DotNet Development, SharePoint Customizing, Silverlight, MS Infrastructure and other tips and tricks

ddwrt:FormatDate with different FormatFlags

Posted by PANVEGA on December 8, 2008

I needed to use the ddwrt functions in my content query web part. Using the FormatFlags you can easily transform the format you wish.

Add the following namespace attribute to the root xsl:stylesheet element


This provided more examples of the FormatDateTime formatting codes (like YYYYMMDDThh:mm):

Here’s a list of languages with their LCID:

Language packs for Office SharePoint Server 2007 are not bundled into multilingual installation packages. You must install a specific language pack for each language that you want to support. Also, language packs must be installed on each of your front-end Web servers to ensure that each Web server can render content in the specified language.

The following table lists the language packs that are available for Office SharePoint Server 2007.

German Germany 1031
English United States 1033
Japanese Japan 1041

The FormatDate function date formates are expressed with an integer, here are a couple of examples:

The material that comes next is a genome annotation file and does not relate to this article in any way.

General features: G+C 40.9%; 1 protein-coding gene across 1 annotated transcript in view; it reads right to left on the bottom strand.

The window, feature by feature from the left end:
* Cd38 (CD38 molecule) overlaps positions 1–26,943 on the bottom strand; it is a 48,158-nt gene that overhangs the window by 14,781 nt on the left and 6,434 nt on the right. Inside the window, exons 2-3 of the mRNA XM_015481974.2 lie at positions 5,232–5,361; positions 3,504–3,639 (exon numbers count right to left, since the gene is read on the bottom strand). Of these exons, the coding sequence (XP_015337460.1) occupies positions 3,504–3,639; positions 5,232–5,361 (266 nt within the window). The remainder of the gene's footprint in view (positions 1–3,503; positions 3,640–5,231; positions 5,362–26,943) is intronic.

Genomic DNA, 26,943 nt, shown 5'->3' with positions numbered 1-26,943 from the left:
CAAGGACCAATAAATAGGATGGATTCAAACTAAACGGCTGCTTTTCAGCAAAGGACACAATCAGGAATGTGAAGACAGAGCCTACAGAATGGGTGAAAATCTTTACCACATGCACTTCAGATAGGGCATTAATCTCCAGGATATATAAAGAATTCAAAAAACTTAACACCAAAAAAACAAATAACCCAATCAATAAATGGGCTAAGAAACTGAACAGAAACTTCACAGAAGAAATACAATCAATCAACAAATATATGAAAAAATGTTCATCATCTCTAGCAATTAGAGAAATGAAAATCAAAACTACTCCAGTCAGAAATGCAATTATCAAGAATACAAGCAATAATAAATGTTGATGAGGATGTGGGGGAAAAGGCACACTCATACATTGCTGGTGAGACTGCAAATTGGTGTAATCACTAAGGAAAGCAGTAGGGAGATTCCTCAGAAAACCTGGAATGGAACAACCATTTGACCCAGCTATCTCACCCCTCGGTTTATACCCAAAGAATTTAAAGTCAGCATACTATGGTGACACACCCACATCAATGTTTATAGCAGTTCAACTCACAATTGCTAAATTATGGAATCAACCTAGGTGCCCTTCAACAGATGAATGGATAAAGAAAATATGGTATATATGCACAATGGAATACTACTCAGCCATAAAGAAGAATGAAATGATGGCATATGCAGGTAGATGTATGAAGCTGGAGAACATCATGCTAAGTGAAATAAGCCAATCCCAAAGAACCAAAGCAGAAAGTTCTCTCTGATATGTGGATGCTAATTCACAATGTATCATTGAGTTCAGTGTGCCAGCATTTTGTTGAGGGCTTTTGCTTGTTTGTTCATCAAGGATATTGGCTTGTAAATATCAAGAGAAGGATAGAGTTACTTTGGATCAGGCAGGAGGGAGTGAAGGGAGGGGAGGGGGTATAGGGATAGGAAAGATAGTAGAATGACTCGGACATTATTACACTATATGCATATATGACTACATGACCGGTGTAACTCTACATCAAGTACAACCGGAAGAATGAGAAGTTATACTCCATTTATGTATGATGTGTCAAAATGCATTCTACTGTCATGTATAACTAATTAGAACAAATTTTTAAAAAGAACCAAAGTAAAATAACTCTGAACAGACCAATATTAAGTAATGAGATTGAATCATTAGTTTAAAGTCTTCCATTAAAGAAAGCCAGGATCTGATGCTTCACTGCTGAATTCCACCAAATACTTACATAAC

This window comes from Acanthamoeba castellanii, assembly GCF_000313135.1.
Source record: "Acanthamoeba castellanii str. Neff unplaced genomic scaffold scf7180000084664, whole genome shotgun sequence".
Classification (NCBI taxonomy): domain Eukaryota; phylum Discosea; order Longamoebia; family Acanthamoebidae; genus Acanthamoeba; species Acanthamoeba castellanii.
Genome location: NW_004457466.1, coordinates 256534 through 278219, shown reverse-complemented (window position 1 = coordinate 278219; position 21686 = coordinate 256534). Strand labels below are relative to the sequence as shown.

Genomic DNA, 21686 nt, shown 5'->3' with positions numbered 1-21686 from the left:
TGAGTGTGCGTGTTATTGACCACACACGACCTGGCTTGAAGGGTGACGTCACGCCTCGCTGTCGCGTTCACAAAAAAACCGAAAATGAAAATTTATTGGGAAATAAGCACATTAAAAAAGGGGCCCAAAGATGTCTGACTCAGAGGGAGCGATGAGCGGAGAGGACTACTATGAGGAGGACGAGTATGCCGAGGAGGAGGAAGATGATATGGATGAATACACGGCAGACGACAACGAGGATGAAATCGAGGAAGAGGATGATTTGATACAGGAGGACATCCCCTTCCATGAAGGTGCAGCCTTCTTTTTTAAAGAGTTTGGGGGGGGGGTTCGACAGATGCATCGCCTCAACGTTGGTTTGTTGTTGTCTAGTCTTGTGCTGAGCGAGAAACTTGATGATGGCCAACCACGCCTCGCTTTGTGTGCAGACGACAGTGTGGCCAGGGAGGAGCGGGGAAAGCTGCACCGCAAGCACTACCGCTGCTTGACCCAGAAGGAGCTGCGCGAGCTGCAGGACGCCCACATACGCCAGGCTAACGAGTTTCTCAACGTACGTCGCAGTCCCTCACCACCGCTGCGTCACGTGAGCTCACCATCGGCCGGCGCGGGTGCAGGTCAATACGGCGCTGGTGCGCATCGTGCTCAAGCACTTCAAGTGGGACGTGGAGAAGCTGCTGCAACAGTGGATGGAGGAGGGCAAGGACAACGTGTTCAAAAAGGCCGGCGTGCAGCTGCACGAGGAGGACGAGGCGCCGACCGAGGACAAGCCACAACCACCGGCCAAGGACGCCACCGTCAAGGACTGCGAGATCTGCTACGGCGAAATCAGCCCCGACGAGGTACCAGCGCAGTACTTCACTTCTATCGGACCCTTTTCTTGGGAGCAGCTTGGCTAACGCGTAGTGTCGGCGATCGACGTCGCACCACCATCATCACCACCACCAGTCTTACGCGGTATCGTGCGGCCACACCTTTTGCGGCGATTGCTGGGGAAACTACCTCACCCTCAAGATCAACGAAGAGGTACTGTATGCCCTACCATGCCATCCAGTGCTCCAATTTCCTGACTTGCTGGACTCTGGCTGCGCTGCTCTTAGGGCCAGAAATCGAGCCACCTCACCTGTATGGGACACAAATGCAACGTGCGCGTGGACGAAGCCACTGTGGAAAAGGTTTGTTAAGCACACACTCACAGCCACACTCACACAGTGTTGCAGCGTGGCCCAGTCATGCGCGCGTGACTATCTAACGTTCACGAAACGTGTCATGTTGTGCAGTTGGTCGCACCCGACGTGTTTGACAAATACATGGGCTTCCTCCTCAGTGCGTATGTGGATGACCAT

ddwrt:FormatDate(string(@EventDate), 1033, 5) => MM/DD/YYYY
ddwrt:FormatDate(string(@EventDate), 1033, 1) => MM/DD/YYYY HH:MM AM/PM


Note that in the FormatDate function I used 2 hard coded values – 3081 which is the LCID for German (so the date will be formatted to Germany date format) and 5 or 1 are the different FormatFlags which specifies the what do I want to display – date, time, date and time ect.

Sharepoint works with dates in the ISO8601 format: yyyy-mm-ddThh:mm:ssZ so when I delve into CAML I can write stuff like this:

<FieldRef Name=”EventDate” />
<Value Type=”DateTime”>2005-5-27T00:00:00Z</Value>

More links:


4 Responses to “ddwrt:FormatDate with different FormatFlags”

  1. […] with Date formats again in SharePoint, and came across a  good tip from Panvega worth a shout – Using ddwrt:FormatDate in the CQWP. I needed to take the Publishing date for a page and reformat it (I don’t need […]

  2. Jordan J said

    Based on the chart your example is incorrect.

    ddwrt:FormatDate(string(@EventDate), 1033, 5) => MM/DD/YYYY
    ddwrt:FormatDate(string(@EventDate), 1033, 1) => MM/DD/YYYY HH:MM AM/PM

    Change it to

    ddwrt:FormatDate(string(@EventDate), 1033, 1) => MM/DD/YYYY
    ddwrt:FormatDate(string(@EventDate), 1033, 5) => MM/DD/YYYY HH:MM AM/PM

    Thanks for posting this chart.

  3. PANVEGA said

    Thanks for that. All possible formats you are going to find in the LCID List above.

  4. Thank you! I am still learning working with Sharepoint.

Leave a Reply

Fill in your details below or click an icon to log in: Logo

You are commenting using your account. Log Out /  Change )

Google+ photo

You are commenting using your Google+ account. Log Out /  Change )

Twitter picture

You are commenting using your Twitter account. Log Out /  Change )

Facebook photo

You are commenting using your Facebook account. Log Out /  Change )


Connecting to %s

%d bloggers like this: